Coffee: Good or Bad?

Americans consume 400 million cups of coffee per day. In Italy, people down 14 billion espressos every year. But the coffee-guzzling king is Finland, where residents drink more coffee than anywhere else in the world. Clearly, coffee is one of our favorite beverages, but is it good or bad?

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Americans down 400 million cups of coffee every day. In Italy, people sip 14 billion espressos every year. But the coffee-guzzling king is Finland, where residents drink more coffee than anywhere else in the world.  Clearly, coffee is one of our favorite beverages, but is it good or bad?
The Good
Okay, so here are coffee's positive points:

Low cal: The black stuff is virtually calorie-free.

Full of antioxidants: Coffee -- decaf and caffeinated -- contains a staggering amount of good cell-protecting antioxidants. (But don't think your morning java means you can skip other potent sources such as fruits and veggies!)

Other health benefits: Because its so popular, researchers have investigated this brown brew a lot. Some new research suggests drinking coffee may decrease your risk of type 2 diabetes, dementia and Parkinson’s disease.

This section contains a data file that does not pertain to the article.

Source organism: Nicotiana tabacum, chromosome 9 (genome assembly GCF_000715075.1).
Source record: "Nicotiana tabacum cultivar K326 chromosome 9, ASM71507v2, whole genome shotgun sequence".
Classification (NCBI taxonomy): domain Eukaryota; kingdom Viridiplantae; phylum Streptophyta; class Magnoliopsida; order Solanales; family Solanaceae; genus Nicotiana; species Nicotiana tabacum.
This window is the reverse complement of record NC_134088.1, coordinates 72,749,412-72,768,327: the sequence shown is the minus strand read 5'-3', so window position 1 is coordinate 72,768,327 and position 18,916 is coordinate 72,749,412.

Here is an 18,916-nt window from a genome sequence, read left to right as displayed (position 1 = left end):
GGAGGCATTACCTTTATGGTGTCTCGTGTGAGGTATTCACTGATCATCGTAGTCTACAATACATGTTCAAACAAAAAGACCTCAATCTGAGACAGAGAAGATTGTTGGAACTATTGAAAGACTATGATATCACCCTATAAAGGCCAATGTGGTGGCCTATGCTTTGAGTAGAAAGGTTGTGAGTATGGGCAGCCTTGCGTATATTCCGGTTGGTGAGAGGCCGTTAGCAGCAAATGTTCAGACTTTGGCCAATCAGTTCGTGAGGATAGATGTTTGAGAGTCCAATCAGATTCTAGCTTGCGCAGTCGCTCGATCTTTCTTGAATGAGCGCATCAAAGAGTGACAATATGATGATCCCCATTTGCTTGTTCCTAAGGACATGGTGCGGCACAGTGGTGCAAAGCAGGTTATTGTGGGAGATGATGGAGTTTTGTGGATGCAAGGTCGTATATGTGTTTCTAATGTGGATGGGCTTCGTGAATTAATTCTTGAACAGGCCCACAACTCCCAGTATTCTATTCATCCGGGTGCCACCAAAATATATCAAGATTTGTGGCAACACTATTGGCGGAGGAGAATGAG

The Bad
Now here are the negatives to keep in mind:

Caffeine overload: Too much caffeine can affect your blood pressure, heart function, anxiety and give you an upset stomach. Sure, it helps perk you up, but don’t confuse that with giving you energy (only calories from food can do that). Caffeine also interferes with our calcium absorption, which can negatively affect long-term bone health.

Sugary, fatty add-ins: Some gourmet coffees and lattes tip the scales at more than 400 calories thanks to the extra fat and sugar. Adding a small amount of sugar or milk (even half and half) is fine -- just pay attention to portions and how many cups you're drinking a day.

Pricey perk: Those same dress-up coffees can also drain your wallet. Stop and add up the cash you spend on daily coffee runs -- you might be able to make an extra car payment. To save, make your cup of Joe at home or the office.

Bottom Line: There's no clear-cut right side of the coffee debate. If you’re not currently a coffee drinker, there’s no need to adopt the habit -- you can get its antioxidants and health benefits from other foods. If you're a drinker, stick to a moderate amount (1 to 2 cups a day) to reap some of the benefits.

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